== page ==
# indmove: Testing Independence in Regular Trajectory Parameters In adehabitat: Analysis of Habitat Selection by Animals

## Description

The function `indmove` tests for the independence between successive components `c(dx, dy)` for each burst in a regular object of class `ltraj`.

The function `indmove.detail` tests for the independence between successive `dx` or `dy` for each burst in a regular object of class `ltraj`.

The function `testang.ltraj` tests for the independence between successive angles (relative or absolute) for each burst in a regular object of class `ltraj`.

The function `testdist.ltraj` tests for the independence between successive distances between successive relocations for each burst in a regular object of class `ltraj`.

## Usage

 ``` 1 2 3 4 5 6 7 8 9 10 11 12 13 14 15``` ```indmove(ltr, nrep = 200, conflim = seq(0.95, 0.5, length=5), sep = ltr[[1]]\$dt[1], units = c("seconds", "minutes", "hours", "days"), plotit = TRUE) testang.ltraj(x, which = c("absolute", "relative"), nrep = 999, alter = c("two-sided","less","greater")) testdist.ltraj(x, nrep = 999, alter = c("two-sided","less","greater")) indmove.detail(x, detail=c("dx","dy"), nrep=999, alter = c("two-sided","less","greater")) ```

## Arguments

 `ltr,x` an object of class `ltraj` `conflim` a vector giving the limits of the confidence intervals to be plotted `nrep` number of simulations `units` a character string indicating the time units for the result `alter` a character string specifying the alternative hypothesis, must be one of "greater", "less" or "two-sided" (default) `which` a character string indicating whether the absolute or relative angles are under focus `detail` a character string indicating whether `"dx"` or `"dy"` should be tested for independence `plotit` logical. Whether the results should be plotted on a graph `sep` used in the case of variable time lag between relocations. Indicates the theoretical time lag between two relocations

## Details

The function `indmove` randomises the order of the increments `c(dx, dy)` in a trajectory. The criteria of the test is the Mean Squared Displacement (`R^2_n`) (Root & Kareiva 1984).

The function `testang.ltraj` randomises the order of the angles in a trajectory. The criteria of the test is ```f^2 = sum_(i=1)^(n-1) 2*(1 - cos(angle[i+1] - angle[i]))```. This measure corresponds to the mean squared length of the segment joining two successive angles on the trigonometric circle (see examples for an illustration)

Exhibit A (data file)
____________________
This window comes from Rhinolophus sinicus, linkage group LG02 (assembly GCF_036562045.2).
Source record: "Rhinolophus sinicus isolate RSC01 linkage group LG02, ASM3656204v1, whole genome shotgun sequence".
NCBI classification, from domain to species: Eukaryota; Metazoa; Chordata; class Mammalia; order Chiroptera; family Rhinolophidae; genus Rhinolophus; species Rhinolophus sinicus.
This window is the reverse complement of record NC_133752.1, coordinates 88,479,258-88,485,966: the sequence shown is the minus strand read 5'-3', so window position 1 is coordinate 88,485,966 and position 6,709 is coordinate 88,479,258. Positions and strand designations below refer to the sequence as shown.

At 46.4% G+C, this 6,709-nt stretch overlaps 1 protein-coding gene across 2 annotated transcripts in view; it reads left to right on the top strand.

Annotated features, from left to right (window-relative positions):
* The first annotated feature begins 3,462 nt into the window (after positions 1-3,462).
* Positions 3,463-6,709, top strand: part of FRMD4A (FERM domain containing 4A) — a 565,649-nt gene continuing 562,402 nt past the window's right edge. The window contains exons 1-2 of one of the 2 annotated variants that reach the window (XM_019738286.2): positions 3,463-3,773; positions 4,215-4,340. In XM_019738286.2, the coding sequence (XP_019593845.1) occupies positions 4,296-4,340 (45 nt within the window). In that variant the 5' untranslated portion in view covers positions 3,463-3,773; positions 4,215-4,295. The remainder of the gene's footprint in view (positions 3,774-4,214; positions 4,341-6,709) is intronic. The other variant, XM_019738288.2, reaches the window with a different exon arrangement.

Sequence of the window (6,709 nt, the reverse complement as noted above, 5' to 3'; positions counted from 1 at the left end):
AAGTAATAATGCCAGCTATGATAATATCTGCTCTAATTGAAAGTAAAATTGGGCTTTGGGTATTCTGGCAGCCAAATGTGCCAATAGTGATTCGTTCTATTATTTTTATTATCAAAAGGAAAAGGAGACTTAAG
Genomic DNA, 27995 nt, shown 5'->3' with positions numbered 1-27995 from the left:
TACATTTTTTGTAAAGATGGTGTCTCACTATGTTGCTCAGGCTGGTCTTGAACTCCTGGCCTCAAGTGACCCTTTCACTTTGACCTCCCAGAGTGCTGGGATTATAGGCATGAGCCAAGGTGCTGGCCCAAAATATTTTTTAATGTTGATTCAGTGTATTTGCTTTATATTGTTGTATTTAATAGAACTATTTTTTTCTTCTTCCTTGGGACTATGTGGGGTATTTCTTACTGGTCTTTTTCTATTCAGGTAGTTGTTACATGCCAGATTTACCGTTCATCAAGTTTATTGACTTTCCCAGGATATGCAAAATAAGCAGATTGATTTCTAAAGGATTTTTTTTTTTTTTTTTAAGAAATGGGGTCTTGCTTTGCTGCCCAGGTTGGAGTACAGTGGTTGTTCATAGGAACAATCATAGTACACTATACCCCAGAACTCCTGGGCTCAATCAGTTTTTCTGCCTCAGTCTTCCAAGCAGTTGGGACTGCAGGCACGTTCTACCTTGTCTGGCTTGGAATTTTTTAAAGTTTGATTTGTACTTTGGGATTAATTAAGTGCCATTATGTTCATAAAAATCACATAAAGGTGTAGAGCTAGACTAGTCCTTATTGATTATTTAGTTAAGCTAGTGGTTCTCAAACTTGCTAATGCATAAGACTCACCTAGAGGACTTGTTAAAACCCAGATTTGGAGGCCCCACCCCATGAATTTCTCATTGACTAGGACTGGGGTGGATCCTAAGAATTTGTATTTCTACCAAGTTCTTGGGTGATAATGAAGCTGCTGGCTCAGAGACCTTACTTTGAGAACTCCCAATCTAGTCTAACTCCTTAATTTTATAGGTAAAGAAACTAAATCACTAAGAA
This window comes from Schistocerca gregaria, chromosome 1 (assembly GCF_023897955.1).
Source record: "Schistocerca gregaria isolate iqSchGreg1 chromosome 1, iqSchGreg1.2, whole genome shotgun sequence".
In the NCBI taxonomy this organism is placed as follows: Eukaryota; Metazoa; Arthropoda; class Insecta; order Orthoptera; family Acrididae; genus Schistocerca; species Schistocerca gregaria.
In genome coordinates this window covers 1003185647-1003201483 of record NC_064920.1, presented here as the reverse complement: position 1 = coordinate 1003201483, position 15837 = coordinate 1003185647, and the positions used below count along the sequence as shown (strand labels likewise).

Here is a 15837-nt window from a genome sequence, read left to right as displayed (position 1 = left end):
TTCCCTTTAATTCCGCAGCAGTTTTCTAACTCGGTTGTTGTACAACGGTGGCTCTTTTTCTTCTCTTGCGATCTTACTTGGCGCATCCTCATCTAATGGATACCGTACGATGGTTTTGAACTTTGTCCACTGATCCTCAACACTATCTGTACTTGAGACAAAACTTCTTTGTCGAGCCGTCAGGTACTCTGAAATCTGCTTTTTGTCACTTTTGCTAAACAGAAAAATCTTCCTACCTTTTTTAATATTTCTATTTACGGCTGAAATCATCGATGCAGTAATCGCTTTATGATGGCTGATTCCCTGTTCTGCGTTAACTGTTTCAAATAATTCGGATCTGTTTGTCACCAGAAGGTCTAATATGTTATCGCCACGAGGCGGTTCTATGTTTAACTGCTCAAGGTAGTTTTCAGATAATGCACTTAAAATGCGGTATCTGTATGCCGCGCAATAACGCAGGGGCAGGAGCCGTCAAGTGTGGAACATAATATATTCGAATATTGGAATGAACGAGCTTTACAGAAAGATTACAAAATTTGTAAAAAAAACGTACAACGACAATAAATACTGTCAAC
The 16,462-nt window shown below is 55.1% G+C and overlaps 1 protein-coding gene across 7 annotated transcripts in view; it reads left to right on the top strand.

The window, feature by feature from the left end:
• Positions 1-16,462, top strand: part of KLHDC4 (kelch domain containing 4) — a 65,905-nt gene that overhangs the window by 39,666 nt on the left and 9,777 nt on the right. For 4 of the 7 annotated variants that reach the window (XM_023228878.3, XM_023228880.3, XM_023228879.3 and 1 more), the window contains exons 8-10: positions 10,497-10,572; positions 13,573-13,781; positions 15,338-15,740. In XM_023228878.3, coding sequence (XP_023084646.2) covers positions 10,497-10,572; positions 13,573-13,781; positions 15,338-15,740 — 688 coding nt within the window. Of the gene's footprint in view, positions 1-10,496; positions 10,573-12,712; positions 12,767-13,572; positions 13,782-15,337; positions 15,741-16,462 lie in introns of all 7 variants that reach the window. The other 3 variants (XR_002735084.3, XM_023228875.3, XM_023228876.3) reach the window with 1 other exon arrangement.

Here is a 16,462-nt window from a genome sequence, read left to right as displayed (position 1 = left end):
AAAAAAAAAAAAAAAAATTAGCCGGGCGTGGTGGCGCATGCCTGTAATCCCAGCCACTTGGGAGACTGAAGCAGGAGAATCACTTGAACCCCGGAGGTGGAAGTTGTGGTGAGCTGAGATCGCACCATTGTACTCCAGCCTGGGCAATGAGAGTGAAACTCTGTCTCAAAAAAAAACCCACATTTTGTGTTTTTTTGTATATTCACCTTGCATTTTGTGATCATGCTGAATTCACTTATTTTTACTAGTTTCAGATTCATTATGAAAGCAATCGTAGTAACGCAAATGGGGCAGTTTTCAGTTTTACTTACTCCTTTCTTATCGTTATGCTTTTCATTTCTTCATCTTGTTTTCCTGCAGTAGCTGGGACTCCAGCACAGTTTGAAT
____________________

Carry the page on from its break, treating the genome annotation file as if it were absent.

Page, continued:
The function `testdist.ltraj` randomises the order of the distances between successive relocations in a trajectory. The criteria of the test is ```sum_(i=1)^(n-1) (dist[i+1] - dist[i])^2 ``` (Neuman 1941, Neuman et al. 1941). The same criteria is used in `indmove.detail()`.
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Note that these functions require "regular" trajectories, i.e. trajectories for which the relocations are separated by a constant time lag.

Finally, note that the functions `testang.ltraj` and `testdist.ltraj` are not affected by the presence of missing values in the bursts of relocations. The function `indmove` may be greatly affected by these missing values (they are removed prior to the test).

## Value

`indmove()` returns a list with one component per burst. Each component is a list of two data frames. The data frame `Time` contains the time points at which R2n is computed for the observation (first column) and the simulations (other ones). The data frame `R2n` contains the values for the R2n (same dimensions).

`testang.ltraj()`, `testdist.ltraj` and `indmove.detail` return lists of objects of class `randtest`.

## Author(s)

Clement Calenge [email protected]
Stephane Dray [email protected]

## References

Root, R.B. & Kareiva, P.M. (1984) The search for resources by cabbage butterflies (Pieris Rapae): Ecological consequences and adaptive significance of markovian movements in a patchy environment. Ecology, 65: 147–165.

Neumann, J.V., Kent, R.H., Bellinson, H.R. & Hart, B.I. (1941) The mean square successive difference. Annals of Mathematical Statistics, 12: 153–162

Neumann, J.V. (1941) Distribution of the ration of the mean square successive difference to the variance. The Annals of Mathematical Statistics, 12: 367–395

`ltraj`
 ``` 1 2 3 4 5 6 7 8 9 10 11 12 13 14 15 16 17 18 19 20 21 22 23 24 25 26 27 28 29 30 31 32 33 34 35 36 37 38``` ```## Not run: ## theoretical independence between br <- simm.brown(1:1000) testang.ltraj(br) testdist.ltraj(br) indmove(br) ## End(Not run) ## Illustration of the statistic used for the test of the independence ## of the angles opar <- par(mar = c(0,0,4,0)) plot(0,0, asp=1, xlim=c(-1, 1), ylim=c(-1, 1), ty="n", axes=FALSE, main="Criteria f for the measure of independence between successive angles at time i-1 and i") box() symbols(0,0,circle=1, inches=FALSE, lwd=2, add=TRUE) abline(h=0, v=0) x <- c( cos(pi/3), cos(pi/2 + pi/4)) y <- c( sin(pi/3), sin(pi/2 + pi/4)) arrows(c(0,0), c(0,0), x, y) lines(x,y, lwd=2, col="red") text(0, 0.9, expression(f^2 == 2*sum((1 - cos(alpha[i]-alpha[i-1])), i==1, n-1)), col="red") foo <- function(t, alpha) { xa <- sapply(seq(0, alpha, length=20), function(x) t*cos(x)) ya <- sapply(seq(0, alpha, length=20), function(x) t*sin(x)) lines(xa, ya) } foo(0.3, pi/3) foo(0.1, pi/2 + pi/4) foo(0.11, pi/2 + pi/4) text(0.34,0.18,expression(alpha[i]), cex=1.5) text(0.15,0.11,expression(alpha[i-1]), cex=1.5) par(opar) ```